We just got back from Nepal to see how results-based financing has, or hasn’t, changed the way their education system functions. Over lunch, we asked our counterparts at the Ministry of Education: “What’s been different since the introduction of results-based financing?” Their response: “Oh, we just pay more attention to the indicators.” While this may sound peripheral, it speaks to the power of RBF.
I just returned from Paris where I had the pleasure of participating in a defining moment for the global education community: the adoption of the Education 2030 Framework for Action.
This Framework will guide countries through the implementation of the new Sustainable Development Goal 4 (adopted at the United Nations in September), which says that all girls and boys should complete free, equitable and quality primary and secondary education by 2030.
These days, Results-Based Financing (RBF) is a sexy term in the development world, with more and more projects focused on linking financing to pre-determined results. Just this past May, World Bank President Jim Kim committed to double results-based financing for education to US$5 billion over the next five years.
The Results in Education for All Children (REACH) trust fund aims to boost global knowledge in RBF, through research and operations. Supported by Norway, Germany, and USAID, it finances Knowledge, Learning, and Innovation (KLI) grants and country program grants.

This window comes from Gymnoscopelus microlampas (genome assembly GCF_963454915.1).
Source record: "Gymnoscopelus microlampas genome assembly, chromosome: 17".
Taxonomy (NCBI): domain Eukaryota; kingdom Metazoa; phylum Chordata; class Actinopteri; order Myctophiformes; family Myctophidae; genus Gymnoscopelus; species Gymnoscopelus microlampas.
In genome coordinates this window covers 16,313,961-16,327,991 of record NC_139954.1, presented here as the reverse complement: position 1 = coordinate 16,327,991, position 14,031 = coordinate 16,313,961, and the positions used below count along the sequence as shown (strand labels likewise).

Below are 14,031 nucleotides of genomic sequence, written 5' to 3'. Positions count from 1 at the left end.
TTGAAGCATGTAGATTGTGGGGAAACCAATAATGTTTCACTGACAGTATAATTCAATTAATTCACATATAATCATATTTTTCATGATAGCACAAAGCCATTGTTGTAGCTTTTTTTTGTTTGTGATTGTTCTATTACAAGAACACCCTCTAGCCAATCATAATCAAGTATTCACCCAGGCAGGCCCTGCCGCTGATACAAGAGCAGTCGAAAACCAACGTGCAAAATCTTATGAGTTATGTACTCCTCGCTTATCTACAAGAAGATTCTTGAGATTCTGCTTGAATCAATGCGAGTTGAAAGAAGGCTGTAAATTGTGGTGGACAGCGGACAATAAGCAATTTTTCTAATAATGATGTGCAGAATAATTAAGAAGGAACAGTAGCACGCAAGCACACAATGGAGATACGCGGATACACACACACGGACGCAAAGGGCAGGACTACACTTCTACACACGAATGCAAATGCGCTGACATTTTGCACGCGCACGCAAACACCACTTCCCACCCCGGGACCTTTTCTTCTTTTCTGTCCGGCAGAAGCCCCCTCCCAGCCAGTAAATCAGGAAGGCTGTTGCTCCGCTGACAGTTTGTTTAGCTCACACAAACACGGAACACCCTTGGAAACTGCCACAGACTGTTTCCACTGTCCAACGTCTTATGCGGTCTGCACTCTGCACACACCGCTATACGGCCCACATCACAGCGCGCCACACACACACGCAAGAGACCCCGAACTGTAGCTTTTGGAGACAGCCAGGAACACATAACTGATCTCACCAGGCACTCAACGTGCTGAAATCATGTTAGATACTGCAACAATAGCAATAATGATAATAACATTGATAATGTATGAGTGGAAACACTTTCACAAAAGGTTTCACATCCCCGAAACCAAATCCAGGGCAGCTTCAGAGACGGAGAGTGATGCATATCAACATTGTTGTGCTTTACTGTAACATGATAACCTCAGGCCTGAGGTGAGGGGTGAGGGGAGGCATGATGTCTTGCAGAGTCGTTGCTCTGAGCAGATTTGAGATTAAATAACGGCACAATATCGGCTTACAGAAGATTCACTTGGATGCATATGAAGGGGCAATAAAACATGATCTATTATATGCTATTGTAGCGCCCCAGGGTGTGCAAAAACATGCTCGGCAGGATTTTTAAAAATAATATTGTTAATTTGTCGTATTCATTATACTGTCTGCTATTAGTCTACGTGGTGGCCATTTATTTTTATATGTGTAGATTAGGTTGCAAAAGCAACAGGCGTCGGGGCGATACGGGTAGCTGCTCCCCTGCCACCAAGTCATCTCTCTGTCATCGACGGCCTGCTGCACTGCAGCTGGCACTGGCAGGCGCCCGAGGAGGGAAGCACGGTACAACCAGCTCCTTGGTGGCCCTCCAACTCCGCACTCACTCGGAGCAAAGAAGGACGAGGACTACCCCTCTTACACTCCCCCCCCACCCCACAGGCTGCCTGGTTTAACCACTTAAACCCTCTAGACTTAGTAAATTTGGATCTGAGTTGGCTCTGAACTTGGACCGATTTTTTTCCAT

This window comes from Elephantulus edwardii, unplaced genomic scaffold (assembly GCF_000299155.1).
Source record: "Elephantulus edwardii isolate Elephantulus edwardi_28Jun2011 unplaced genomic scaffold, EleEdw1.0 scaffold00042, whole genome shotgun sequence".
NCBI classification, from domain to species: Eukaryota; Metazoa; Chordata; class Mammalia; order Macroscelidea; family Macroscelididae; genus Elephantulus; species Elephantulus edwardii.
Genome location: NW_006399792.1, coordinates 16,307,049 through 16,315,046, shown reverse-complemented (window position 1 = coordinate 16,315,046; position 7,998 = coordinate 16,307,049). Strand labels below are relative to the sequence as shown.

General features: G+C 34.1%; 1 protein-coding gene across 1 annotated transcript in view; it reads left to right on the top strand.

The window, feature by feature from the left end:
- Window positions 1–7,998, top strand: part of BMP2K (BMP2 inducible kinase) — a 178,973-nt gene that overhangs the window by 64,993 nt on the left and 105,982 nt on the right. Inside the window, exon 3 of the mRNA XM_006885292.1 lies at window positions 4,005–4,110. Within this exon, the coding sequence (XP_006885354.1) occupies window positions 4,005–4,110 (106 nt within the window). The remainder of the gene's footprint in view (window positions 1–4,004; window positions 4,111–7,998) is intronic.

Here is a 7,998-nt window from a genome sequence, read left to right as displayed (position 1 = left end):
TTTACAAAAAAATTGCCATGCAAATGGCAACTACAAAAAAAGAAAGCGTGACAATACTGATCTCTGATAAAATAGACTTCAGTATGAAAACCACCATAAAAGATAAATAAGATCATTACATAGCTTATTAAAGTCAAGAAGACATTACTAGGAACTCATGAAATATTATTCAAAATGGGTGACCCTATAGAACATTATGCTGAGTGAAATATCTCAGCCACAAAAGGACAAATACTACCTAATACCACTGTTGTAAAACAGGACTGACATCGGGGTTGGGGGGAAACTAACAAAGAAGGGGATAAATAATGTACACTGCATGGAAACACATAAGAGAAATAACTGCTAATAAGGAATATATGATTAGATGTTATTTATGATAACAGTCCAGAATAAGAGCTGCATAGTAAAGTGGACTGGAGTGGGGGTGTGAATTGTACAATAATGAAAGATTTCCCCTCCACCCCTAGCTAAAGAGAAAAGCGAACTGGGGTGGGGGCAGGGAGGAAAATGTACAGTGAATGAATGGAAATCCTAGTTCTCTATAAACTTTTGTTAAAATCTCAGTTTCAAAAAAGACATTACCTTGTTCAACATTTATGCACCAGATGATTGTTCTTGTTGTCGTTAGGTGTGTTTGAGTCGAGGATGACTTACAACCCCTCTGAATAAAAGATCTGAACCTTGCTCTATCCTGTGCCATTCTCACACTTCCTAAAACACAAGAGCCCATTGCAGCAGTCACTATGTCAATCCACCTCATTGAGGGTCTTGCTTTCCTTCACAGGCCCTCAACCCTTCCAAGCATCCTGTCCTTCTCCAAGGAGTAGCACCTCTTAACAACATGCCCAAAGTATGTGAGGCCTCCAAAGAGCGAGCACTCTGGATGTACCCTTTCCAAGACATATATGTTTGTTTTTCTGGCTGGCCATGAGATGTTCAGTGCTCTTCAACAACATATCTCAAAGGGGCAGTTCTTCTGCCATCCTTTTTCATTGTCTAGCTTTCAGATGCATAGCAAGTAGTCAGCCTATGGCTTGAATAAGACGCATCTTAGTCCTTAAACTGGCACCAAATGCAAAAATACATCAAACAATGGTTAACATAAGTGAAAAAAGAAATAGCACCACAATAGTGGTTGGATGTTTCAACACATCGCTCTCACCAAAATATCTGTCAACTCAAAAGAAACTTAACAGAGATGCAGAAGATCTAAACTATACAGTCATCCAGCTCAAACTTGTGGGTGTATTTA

A couple of months ago, I visited Chandra Shekhar Azad College in Sehore, about an hour’s drive from Bhopal, the capital of the state of Madhya Pradesh, India. It was a short visit, but long enough to see that college students the world over have similar dreams and see higher education as a way to realize them.
Around the world, aid from international donors buys textbooks, hires teachers, and opens schools - all worthy and necessary contributions in the fight to educate every child. But largely, the development equation remains fundamentally the same.
A new book presented at the World Bank recently by the Center for Global Development flips that equation on its head with proposed progress-based aid for education. In essence, the idea entails paying a country not for inputs such as pencils or classrooms - but once each child educated passes certain bars such as completion of his or her grade level.